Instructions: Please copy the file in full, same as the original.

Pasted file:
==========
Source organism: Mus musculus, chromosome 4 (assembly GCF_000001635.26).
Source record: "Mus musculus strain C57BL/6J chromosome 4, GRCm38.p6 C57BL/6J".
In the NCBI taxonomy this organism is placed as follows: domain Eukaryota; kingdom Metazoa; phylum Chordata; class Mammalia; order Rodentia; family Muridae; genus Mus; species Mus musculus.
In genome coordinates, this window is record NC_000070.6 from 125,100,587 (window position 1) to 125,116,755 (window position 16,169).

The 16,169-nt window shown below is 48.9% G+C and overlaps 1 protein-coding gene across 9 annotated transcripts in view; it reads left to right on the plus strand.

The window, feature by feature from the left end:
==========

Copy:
Source organism: Mus musculus, chromosome 4 (assembly GCF_000001635.26).
Source record: "Mus musculus strain C57BL/6J chromosome 4, GRCm38.p6 C57BL/6J".
In the NCBI taxonomy this organism is placed as follows: domain Eukaryota; kingdom Metazoa; phylum Chordata; class Mammalia; order Rodentia; family Muridae; genus Mus; species Mus musculus.
In genome coordinates, this window is record NC_000070.6 from 125,100,587 (window position 1) to 125,116,755 (window position 16,169).

The 16,169-nt window shown below is 48.9% G+C and overlaps 1 protein-coding gene across 9 annotated transcripts in view; it reads left to right on the plus strand.

The window, feature by feature from the left end: